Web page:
- Shot Through The Heart makes its Hot Stamper debut here with KILLER Shootout Winning Triple Plus (A+++) sound from start to finish
- You get clean, clear, full-bodied, lively and musical ANALOG sound from first note to last
- 4 stars: ” Jennifer Warnes took charge of the recording of [this] her second Arista album, co-producing it and writing three songs, including the title track… On her own, her taste was impeccable… She proved an adept producer, achieving a smooth pop/rock sound… With session stars like Andrew Gold aboard, Warnes succeeded in making what sounded like the great lost Linda Ronstadt album.”
This vintage Arista pressing has the kind of Tubey Magical Midrange that modern records can barely BEGIN to reproduce. Folks, that sound is gone and it sure isn’t showing signs of coming back. If you love hearing INTO a recording, actually being able to “see” the performers, and feeling as if you are sitting in the studio with the band, this is the record for you. It’s what vintage all analog recordings are known for — this sound.
If you exclusively play modern repressings of vintage recordings, I can say without fear of contradiction that you have never heard this kind of sound on vinyl. Old records have it — not often, and certainly not always — but maybe one out of a hundred new records do, and those are some pretty long odds.
What Amazing Sides Such as These Have to Offer Is Not Hard to Hear
- The biggest, most immediate staging in the largest acoustic space
- The most Tubey Magic, without which you have almost nothing. CDs give you clean and clear. Only the best vintage vinyl pressings offer the kind of Tubey Magic that was on the tapes in 1979
- Tight, note-like, rich, full-bodied bass, with the correct amount of weight down low
- Natural tonality in the midrange — with all the instruments having the correct timbre
- Transparency and resolution, critical to hearing into the three-dimensional studio space
No doubt there’s more but we hope that should do for now. Playing the record is the only way to hear all of the qualities we discuss above, and playing the best pressings against a pile of other copies under rigorously controlled conditions is the only way to find a pressing that sounds as good as this one does.
What We’re Listening For on Shot Through the Heart
- Energy for starters. What could be more important than the life of the music?
- Then: presence and immediacy. The vocals aren’t “back there” somewhere, lost in the mix. They’re front and center where any recording engineer worth his salt would put them.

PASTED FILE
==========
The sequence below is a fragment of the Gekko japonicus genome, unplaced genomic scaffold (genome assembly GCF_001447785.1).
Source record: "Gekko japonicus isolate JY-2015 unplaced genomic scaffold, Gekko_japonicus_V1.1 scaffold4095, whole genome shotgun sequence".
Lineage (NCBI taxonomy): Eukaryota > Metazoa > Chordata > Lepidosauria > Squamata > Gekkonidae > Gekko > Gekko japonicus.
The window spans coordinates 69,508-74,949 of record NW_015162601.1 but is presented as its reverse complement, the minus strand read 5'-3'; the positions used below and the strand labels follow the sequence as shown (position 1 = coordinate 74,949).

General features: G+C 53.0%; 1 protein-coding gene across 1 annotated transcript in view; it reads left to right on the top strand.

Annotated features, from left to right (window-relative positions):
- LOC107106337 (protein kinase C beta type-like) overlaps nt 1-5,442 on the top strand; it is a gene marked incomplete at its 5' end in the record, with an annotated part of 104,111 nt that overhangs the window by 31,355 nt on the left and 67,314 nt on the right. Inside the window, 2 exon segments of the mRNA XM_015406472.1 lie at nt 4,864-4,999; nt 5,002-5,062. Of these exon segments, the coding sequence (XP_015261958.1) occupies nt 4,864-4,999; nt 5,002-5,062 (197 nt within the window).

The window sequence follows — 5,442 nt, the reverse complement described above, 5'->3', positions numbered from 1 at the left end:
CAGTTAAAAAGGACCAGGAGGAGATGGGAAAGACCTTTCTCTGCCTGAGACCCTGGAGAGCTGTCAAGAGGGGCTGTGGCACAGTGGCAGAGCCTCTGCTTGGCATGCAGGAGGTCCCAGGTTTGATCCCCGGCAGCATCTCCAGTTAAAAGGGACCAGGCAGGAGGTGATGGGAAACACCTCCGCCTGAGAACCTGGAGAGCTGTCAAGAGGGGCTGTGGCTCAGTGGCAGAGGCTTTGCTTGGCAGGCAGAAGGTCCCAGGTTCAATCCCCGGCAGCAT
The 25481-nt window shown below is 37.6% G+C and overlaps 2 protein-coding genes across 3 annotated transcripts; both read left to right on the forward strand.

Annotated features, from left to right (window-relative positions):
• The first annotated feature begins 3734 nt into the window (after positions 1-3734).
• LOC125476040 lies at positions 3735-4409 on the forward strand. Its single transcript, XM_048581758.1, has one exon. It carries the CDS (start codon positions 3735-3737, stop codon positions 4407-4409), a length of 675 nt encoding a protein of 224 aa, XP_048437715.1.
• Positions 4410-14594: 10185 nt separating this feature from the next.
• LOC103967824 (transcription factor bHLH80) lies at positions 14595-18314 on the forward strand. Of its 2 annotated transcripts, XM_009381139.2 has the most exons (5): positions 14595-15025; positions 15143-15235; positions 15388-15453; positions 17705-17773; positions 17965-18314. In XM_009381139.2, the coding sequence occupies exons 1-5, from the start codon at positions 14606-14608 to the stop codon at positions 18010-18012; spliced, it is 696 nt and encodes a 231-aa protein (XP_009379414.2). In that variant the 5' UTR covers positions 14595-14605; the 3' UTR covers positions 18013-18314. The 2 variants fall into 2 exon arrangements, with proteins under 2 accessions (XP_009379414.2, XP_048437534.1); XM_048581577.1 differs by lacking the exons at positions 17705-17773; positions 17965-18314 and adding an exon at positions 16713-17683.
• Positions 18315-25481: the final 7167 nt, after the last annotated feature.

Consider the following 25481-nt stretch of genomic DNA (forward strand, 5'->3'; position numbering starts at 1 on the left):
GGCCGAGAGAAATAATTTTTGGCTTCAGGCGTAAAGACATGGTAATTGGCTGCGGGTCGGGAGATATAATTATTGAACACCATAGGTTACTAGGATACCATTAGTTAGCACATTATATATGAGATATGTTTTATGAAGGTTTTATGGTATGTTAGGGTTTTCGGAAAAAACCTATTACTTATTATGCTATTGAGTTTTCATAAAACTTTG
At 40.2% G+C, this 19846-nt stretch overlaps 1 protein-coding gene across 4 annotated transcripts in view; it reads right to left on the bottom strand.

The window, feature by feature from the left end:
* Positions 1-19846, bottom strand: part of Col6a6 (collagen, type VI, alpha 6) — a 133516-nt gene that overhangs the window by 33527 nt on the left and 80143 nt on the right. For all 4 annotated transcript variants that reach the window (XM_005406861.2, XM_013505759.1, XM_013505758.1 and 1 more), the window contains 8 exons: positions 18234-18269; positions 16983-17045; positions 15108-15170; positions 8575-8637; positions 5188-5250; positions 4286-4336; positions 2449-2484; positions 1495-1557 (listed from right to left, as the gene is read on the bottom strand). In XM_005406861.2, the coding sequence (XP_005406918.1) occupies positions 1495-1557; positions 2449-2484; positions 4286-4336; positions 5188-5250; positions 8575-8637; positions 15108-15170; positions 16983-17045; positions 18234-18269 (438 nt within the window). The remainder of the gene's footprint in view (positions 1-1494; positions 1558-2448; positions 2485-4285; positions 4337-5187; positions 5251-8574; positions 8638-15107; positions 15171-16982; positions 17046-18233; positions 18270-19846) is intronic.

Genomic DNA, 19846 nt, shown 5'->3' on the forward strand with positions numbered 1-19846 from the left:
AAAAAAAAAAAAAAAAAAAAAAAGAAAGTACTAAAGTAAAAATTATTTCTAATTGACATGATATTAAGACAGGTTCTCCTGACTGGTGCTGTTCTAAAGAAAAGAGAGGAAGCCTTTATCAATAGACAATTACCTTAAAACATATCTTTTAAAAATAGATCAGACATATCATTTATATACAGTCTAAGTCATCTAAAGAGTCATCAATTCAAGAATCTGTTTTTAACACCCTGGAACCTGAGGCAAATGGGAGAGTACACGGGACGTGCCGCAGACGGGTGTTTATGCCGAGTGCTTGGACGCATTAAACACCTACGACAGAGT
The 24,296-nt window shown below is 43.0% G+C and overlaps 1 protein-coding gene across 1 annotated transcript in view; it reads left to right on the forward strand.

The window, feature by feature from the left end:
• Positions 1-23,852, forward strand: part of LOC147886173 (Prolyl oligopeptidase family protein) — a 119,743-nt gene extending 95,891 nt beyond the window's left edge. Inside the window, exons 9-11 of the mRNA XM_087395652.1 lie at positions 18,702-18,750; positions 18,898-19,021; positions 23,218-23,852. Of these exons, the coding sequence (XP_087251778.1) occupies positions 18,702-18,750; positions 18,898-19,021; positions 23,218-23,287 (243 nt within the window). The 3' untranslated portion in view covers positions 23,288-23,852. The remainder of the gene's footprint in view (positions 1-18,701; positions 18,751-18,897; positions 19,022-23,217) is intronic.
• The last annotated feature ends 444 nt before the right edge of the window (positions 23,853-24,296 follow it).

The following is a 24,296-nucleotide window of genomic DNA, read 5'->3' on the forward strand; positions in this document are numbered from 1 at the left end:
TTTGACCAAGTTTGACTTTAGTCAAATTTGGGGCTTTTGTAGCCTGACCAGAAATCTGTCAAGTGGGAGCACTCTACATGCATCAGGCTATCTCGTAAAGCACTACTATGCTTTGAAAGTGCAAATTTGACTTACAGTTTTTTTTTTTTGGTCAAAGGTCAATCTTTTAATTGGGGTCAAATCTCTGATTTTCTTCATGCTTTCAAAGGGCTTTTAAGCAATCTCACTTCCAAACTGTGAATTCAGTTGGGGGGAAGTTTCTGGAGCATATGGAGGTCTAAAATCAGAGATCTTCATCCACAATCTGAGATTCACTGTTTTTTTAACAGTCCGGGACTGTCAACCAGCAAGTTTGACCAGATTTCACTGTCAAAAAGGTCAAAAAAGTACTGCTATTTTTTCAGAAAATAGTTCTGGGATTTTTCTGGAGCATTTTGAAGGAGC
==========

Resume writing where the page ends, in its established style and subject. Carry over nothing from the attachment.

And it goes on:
- The Big Sound comes next — wall to wall, lots of depth, huge space, three-dimensionality, all that sort of thing.
- Then transient information — fast, clear, sharp attacks, not the smear and thickness so common to these LPs.
- Tight punchy bass — which ties in with good transient information, also the issue of frequency extension further down.
- Next: transparency — the quality that allows you to hear deep into the soundfield, showing you the space and air around all the instruments.
- Extend the top and bottom and voila, you have The Real Thing — an honest to goodness Hot Stamper.
Shot Through The Heart
I Know A Heartache When I See One
Don’t Make Me Over
You Remember Me
Sign On The Window
Tell Me Just One More Time
When The Feeling Come Around
Frankie In The Rain
Hard Times, Come Again No More
AMG 4 Star Review
Having compromised on her Arista debut and gotten a hit single for her trouble, Jennifer Warnes took charge of the recording of her second Arista album, co-producing it and writing three songs, including the title track. It was hard to miss the point when Warnes covered Dionne Warwick’s 1963 hit “Don’t Make Me Over” (written by Burt Bacharach and Hal David) that she was finished with having people tell her what to do. On her own, her taste was impeccable, her song choices including the work of Jesse Winchester, Bob Dylan, and Stephen Foster, and her own songwriting was good, too. She also managed to satisfy the commercial expectations aroused by her previous album, with “I Know a Heartache When I See One” rising into the country Top Ten and the pop and adult contemporary Top 40. (She also made it into all three charts with “Don’t Make Me Over” and into the pop and AC charts with “When the Feeling Comes Around.”)
She proved an adept producer, achieving a smooth pop/rock sound. With session stars like Andrew Gold aboard, Warnes succeeded in making what sounded like the great lost Linda Ronstadt album. Granted, she handled strong material like Dylan’s “Sign on the Window” better than Ronstadt could, but Ronstadt had originated this kind of ’70s L.A. country/pop/rock style, and it was impossible to do it without sounding like you were copying her. Maybe that was why, despite three chart singles, the album wasn’t a big commercial success. In turn, the disappointing sales may have injured Warnes’ relationship with Arista. Instead of releasing another new album, Arista followed with a best-of, and Warnes didn’t release another new album until 1987.